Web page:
Fenton Baumgardner was nodding off in front of his office computer when the phone rang. He snapped awake and accidentally typed “jfwoi” at the end of his sentence.
It was 3 a.m. The offices of the Dripping Springs News-Dispatch were closed, so the switchboard should have sent a call to voicemail. He grimaced and grabbed the receiver, annoyed at the interruption.
“I have a secret I need to tell,” whispered the voice on the phone, barely audible.
Fenton’s journalistic training took control. “Go ahead,” he said, grabbing a pencil.
There was a pause before the voice continued. It sounded like an older woman, but it was so faint, it was hard to tell.
“A man is missing.”
“A missing person?”
“A prominent local figure. His loved ones have not heard from him in weeks.”
“Who is this man?”
“He was the loving son of two proud parents who miss him very much.”
“Mom? Is that you?”
Her voice suddenly rose, booming out of the phone. “Would it kill you to call once and a while? Honestly, Fen. It’s like we don’t exist to you.”
Herman had sensed trouble when he walked into the conference room, but, by the time the urge to retreat had grabbed hold of his viscera, the door swung shut with an ominous click.
The conference table and chairs had all been cleared out of the room, the floor of which was now covered with plastic sheeting. Most of the fluorescent lights were off, and those that were still glowing flickered intermittently. There was newsprint taped to the windows. A stale smell of copper and sweat hung in the air.
He stood next to Philip from asset management, a man he’d hired a year before. His junior PM bore the same bewildered, slightly fearful expression—a kind of wide-eyed, slack-mouthed timidity, the kind of a guilty dog awaiting the toe of it’s master’s boot.
The company’s vice president of finance, Jeffrey Dilmore, a man-shaped ball of underutilized flesh stuffed into an expensive shirt and tie, stood with Ms. Graham-Newton from HR. She peered over her glasses and jotted on a clipboard as Benton read from a packet of papers clenched in his stubby fingers.
“Ah,” he started, with a throat-clearing sound. “Gentlemen … as you may recall from last week’s interoffice memo, we’ve decided to dispense with the usual annual review format and, how should I put it? Mix things up a little?”
Herman glanced warily at Philip, who seemed to be trying to located enough saliva under his tongue to swallow.
“The sad truth, gentlemen,” continued Dilmore, “is with the current state of the discount retrofit air conditioner parts market, we’re facing a situation of shrinking revenues. Consequently, there are, unfortunately, redundancies we need to eliminate.”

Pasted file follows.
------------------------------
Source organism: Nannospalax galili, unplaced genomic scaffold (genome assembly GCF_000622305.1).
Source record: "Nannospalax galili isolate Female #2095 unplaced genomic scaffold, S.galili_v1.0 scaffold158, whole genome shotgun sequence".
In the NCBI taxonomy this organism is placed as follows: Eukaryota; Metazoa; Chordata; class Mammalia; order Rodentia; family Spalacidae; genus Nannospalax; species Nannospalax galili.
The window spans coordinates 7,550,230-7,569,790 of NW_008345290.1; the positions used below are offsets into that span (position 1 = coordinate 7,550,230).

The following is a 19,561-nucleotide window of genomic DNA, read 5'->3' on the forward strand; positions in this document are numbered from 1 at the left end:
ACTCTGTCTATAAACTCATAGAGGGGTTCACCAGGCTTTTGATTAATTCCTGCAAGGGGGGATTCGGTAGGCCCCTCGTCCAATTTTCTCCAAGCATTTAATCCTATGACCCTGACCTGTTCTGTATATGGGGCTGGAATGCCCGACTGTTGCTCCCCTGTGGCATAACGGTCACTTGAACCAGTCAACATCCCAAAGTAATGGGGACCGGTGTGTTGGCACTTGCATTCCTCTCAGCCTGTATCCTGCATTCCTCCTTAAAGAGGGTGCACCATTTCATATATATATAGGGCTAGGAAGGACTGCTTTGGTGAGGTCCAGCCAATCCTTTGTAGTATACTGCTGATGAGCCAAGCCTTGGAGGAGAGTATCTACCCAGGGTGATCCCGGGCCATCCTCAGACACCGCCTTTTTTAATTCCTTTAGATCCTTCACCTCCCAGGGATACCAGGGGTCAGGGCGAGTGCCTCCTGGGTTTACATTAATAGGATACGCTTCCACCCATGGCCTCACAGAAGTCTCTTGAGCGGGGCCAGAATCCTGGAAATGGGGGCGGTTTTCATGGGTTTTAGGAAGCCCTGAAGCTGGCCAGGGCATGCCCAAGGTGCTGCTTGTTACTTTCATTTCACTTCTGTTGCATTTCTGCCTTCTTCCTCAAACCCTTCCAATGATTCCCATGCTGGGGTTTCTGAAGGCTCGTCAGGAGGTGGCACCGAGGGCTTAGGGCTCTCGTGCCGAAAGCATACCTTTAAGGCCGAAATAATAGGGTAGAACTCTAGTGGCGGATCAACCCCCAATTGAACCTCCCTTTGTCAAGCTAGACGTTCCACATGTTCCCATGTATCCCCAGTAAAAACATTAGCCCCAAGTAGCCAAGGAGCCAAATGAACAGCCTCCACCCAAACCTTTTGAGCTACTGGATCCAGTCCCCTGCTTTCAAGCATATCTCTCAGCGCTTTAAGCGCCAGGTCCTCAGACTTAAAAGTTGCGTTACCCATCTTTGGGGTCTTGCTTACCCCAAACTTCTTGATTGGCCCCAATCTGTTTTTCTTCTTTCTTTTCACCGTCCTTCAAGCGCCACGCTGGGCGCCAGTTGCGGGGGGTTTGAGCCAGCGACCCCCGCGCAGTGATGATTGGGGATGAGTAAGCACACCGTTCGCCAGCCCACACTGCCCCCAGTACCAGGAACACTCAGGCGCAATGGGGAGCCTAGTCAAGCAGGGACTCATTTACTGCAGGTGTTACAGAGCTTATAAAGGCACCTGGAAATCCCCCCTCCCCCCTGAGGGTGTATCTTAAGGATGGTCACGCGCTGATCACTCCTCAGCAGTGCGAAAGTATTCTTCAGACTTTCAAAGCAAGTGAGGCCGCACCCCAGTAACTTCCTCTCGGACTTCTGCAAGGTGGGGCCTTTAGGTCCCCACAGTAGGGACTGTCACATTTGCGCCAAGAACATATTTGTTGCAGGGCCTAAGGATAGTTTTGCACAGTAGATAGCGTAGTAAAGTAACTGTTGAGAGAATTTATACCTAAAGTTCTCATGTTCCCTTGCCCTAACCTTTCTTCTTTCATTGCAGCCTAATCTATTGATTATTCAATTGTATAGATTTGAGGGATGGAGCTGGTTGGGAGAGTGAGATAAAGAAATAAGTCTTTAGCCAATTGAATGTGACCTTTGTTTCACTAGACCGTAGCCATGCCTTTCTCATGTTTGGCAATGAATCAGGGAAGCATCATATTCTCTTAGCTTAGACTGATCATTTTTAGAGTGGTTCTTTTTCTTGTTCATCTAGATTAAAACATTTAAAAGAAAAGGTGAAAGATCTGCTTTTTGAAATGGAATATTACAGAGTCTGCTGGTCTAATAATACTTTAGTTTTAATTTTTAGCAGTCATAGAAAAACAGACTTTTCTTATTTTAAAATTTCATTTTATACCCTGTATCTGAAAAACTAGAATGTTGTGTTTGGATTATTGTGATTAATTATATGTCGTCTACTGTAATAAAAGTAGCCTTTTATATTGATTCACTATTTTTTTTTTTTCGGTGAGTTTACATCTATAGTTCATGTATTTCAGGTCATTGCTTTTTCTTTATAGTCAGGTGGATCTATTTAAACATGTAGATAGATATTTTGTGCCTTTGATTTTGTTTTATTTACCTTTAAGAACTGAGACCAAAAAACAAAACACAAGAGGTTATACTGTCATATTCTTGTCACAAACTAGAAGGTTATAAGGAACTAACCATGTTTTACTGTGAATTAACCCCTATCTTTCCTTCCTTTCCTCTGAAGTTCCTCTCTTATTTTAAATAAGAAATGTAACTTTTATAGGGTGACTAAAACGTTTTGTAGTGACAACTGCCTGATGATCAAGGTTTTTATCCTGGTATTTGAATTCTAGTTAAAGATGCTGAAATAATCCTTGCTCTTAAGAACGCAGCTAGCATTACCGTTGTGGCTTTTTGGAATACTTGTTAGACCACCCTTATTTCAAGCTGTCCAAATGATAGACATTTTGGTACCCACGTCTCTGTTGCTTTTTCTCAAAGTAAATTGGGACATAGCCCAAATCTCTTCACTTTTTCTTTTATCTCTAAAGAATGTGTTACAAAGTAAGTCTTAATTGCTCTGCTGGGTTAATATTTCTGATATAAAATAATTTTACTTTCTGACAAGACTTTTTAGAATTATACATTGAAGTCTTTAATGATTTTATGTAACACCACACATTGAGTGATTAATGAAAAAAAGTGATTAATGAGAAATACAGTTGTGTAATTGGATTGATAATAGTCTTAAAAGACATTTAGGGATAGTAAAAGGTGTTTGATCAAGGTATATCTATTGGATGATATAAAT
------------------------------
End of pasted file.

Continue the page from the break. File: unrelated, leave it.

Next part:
He paced to the center of the room, his tasseled wingtips scrunching the plastic with each step. “I think you know where I’m going with this.”
Herman felt the invisible hand gripping his guts tighten and begin to twist.
“In short, we have one project manager position left and the two of you. I suppose we could simply go with the senior PM,” he said, waving a hand at Herman. “But I thought it would be interesting to offer a more … competitive method of filling the position.”
Dilmore dropped two metal bars in the middle of the floor, then walked back to the corner of the room where Ms. Graham-Newton was still scribbling intently. She stopped, clicked her ballpoint pen twice, and gazed intently at the two men.
“Shirts and shoes off,” she barked. “In the middle. You have five minutes.”
Good thing I decided to skip breakfast, Herman mused as he undid his tie.
General Jack D. Ripper: I can no longer sit back and allow Communist infiltration, Communist indoctrination, Communist subversion and the international Communist conspiracy to sap and impurify all of our precious bodily fluids. Fluoridation is the most monstrously conceived and dangerous communist plot we have ever had to face. Mandrake, have you ever seen a Commie drink a glass of water?
Group Capt. Lionel Mandrake: Well, no, I can’t say I have.
General Jack D. Ripper: Fluoridation is the most monstrously conceived and dangerous communist plot we have ever had to face. Mandrake, do you realize that in addition to fluoridating water, why, there are studies underway to fluoridate salt, flour, fruit juices, soup, sugar, milk… ice cream. Ice cream, Mandrake, children’s ice cream.
Group Capt. Lionel Mandrake: [very nervous] Lord, Jack.
General Jack D. Ripper: You know when fluoridation first began?
Group Capt. Lionel Mandrake: I… no, no. I don’t, Jack.